The British government’s buying two new Covid tests that take only 90 minutes to cough out a result. As usual, they’re going to be game changing. I can’t remember how many times we’ve been told that, and here we are, still whacking the same old volleyball over the same old weary net. Or in my case, into the same old weary net.
The reason I’m expressing just the slightest touch of cynicism about the tests–other than experience and generalized characterological weaknesses–is that next to nothing is known about the tests. How many false negatives do they produce? How many false positives? Dunno and dunno. No data’s been published.
That’s not a good sign. And the government has a track record of leaping in to buy pandemic goodies that then turned out to be somewhere between useless and not much better than.
Every last one of them was going to be either game changing or world beating. And no, we’re not competitive about this. We just don’t see the point of breathing if we’re not better than you lot.
Okay, when I say “every last one of them” I’m exaggerating. The swabs they bought and then had to toss in the dumpster didn’t get much fanfare, but the useless personal protective gear that they sent planes to Turkey for? The fraction of it that reached Britain was practically greeted with confetti and marching bands.
The new tests are called DnaNudge and LamPORE. And they detect flu and other viruses and well as Covid-19.
Watching how the press responded to the announcement of the new tests was interesting. On Monday–that was yesterday as I write this–they made front-page, huge-type, game-changing headlines in the sleazier papers and I wondered why the more responsible ones were either silent or downplaying the news. On Tuesday–today–they ran longer articles with a bit of analysis and skepticism.
Meanwhile, a group of not quite 70 virologists publicly criticized the government’s handling of the pandemic, especially the test and trace system, saying virologists are being bypassed.
One of the group, Deenan Pillay, said, “There’s always new tests being developed. And it’s almost as if they’re being pushed as a sort of magic bullet.” But what really needs to be done, he said, is “the more boring but really hard work of doing proper contact tracing.”
Part of the problem is that the testing that is being done–much of it by private contractors –isn’t feeding data to the National Health Service or local public health officials, who would be able to follow up on it.
The link for that is the same one as the one in the volleyball paragraph.
The British government has told drug suppliers that they should have six weeks’ worth of drugs stockpiled before the Brexit cut-off date of December 31. In case the supply chain gets disrupted, what with this little pandemic we’re experiencing and all. Because there isn’t going to be an extension, no matter what.
During the Brexit referendum, Remainers warned that this sort of thing would happen. Brexiteers–a.k.a. the people who are now in government–called it Project Fear.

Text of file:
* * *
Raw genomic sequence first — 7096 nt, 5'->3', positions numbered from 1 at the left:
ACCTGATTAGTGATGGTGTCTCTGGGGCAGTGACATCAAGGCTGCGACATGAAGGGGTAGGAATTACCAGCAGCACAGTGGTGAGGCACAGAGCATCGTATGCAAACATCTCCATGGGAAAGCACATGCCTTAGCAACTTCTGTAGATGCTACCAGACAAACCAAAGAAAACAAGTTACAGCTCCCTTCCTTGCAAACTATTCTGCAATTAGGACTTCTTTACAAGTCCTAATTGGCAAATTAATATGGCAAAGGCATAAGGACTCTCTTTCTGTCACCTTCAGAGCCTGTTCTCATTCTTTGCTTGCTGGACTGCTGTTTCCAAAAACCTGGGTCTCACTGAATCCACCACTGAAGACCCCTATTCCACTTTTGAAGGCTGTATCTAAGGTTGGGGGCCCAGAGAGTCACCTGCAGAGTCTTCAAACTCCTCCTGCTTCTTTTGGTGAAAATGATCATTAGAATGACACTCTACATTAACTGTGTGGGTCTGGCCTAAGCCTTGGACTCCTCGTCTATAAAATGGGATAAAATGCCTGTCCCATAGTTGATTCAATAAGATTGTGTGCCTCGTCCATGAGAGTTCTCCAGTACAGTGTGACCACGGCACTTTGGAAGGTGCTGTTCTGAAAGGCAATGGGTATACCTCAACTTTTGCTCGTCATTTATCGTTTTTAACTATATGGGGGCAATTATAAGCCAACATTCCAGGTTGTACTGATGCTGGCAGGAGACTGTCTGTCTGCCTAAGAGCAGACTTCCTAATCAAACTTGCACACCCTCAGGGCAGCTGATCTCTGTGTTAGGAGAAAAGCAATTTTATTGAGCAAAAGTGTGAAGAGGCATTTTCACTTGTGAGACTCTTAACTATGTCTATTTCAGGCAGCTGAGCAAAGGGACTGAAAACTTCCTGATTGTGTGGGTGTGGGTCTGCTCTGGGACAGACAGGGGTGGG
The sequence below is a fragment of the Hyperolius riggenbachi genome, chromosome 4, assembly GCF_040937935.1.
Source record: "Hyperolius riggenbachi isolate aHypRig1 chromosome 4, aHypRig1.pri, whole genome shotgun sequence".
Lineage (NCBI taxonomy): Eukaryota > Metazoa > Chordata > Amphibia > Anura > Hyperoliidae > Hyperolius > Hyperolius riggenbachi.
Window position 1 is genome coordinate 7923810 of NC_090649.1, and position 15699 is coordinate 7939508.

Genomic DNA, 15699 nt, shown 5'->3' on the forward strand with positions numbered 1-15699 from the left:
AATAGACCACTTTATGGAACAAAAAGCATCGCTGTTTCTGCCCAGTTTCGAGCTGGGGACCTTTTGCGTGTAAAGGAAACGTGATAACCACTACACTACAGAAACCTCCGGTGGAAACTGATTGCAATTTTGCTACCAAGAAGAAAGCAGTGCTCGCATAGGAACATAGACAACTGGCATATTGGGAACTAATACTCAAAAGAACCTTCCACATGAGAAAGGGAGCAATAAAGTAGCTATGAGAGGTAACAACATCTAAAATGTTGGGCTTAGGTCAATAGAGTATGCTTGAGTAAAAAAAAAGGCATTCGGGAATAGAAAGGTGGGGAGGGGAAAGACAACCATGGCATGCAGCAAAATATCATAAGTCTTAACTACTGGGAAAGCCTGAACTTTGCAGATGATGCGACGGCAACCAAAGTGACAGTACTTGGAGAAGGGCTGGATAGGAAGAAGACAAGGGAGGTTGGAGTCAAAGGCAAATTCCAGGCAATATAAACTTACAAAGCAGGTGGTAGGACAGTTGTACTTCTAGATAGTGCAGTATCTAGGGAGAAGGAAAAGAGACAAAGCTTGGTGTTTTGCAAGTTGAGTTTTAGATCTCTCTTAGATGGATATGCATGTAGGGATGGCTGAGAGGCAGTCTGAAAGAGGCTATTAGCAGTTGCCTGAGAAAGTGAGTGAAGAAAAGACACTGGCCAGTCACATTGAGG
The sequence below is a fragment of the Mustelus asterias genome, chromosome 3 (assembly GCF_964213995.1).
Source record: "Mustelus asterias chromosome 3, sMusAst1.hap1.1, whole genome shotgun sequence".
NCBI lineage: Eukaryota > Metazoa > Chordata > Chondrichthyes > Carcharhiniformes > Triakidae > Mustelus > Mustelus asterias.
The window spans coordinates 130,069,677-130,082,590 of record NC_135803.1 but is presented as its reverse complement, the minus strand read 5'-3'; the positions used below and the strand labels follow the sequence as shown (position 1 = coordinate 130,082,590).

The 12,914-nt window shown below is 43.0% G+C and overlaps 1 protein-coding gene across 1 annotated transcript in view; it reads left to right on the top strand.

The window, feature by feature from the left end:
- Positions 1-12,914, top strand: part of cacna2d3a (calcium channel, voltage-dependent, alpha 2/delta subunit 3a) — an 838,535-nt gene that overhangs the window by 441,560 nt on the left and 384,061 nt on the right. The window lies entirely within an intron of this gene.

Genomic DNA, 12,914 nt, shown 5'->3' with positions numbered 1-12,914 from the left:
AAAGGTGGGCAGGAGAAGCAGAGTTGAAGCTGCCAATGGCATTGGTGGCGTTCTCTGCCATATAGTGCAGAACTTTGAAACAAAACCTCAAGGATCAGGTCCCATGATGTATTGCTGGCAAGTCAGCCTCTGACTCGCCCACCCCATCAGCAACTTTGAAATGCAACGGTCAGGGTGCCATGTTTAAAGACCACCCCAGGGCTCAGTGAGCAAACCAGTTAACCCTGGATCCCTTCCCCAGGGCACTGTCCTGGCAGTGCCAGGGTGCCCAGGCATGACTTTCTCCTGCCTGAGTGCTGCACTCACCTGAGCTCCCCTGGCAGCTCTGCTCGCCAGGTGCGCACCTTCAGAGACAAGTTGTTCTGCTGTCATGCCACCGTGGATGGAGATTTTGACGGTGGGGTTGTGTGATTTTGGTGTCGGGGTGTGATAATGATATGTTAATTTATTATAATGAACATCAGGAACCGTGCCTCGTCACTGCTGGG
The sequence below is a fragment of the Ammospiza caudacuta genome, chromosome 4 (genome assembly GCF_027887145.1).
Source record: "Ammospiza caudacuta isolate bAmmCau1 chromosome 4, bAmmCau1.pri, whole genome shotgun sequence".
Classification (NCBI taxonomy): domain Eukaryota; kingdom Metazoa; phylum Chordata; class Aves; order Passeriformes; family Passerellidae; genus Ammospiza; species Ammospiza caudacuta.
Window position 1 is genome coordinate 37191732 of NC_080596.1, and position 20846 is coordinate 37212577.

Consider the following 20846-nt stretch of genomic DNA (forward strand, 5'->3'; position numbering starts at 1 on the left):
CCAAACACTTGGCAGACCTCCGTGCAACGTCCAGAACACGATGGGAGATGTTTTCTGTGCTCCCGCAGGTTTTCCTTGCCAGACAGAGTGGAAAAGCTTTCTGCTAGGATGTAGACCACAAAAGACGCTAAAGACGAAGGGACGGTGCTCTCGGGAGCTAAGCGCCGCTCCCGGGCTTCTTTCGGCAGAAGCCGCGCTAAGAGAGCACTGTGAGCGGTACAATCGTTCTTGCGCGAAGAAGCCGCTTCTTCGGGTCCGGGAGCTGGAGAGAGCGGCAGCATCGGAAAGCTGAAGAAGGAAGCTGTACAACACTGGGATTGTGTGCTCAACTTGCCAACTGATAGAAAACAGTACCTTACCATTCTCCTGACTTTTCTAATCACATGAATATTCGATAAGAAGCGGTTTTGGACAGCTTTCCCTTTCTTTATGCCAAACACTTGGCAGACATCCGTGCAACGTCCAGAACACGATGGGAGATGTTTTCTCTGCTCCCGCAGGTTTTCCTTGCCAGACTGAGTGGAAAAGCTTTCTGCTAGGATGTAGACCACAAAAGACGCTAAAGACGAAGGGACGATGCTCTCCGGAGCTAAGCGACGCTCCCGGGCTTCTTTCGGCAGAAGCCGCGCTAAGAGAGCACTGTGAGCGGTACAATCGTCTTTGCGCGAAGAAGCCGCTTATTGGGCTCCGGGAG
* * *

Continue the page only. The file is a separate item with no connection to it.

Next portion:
I wouldn’t say I’m afraid exactly, although maybe I should be. But I’d be a damn fool not to take notice. Excuse me while I go check our stash of omeprazole. It doesn’t get you high, but it does control acid reflux.
If that doesn’t tell you my age, nothing will.
Russia says it will start production on a Covid vaccine in September and begin mass immunizations by October. Non-Russian experts are waving a few caution flags, though. The trials have been rushed, they say.
Not much is known about the development process, but there’ve been rumors that Russia’s elite got a prototype vaccine in July. Emphasis on rumors. The Russian media reports that doctors and teachers will be among the first people to be immunized.
A family went to a drive-in Covid testing center in a London parking lot, got tested without leaving the car, and were sent a notice that they owed a £90 fine for not paying for parking.
The company that issued the ticket is canceling it. I’m not sure if the driver managed to get that done before the press got involved–they don’t make that easy–or if it was the publicity that magicked it away.
A few more possible Covid risk factors and symptoms are being reported–still somewhat tentatively.
Possible symptoms are hair loss, rashes, and hearing loss.
Possible new risk factors might include being tall and being bald. Emphasis on might, but as a short, hairy woman I’m doing my best not to gloat.
The study on tall people has been criticized for not being well designed. It’s working theory, however, is that being tall exposes people to more of the aerosols that carry the virus. In other words, it’s nothing personal.
According to a study by the Office of National Statistics, less than half of British adults are keeping to the distancing guidelines when they see family and friends, and 8% never keep to the guidelines.
The survey was based on people’s own estimates of their behavior, which is notoriously faulty. In an earlier survey, 79% of the people surveyed thought they were doing better than average on keeping to the guidelines. So we can probably figure the true figure is less than less-than-half.
Speaking of notoriously faulty, I’m pulling that 79% figure from a notoriously unreliable memory–mine–so it may be off by a percentage point or two. But the original was well over the 50% you might reasonably expect.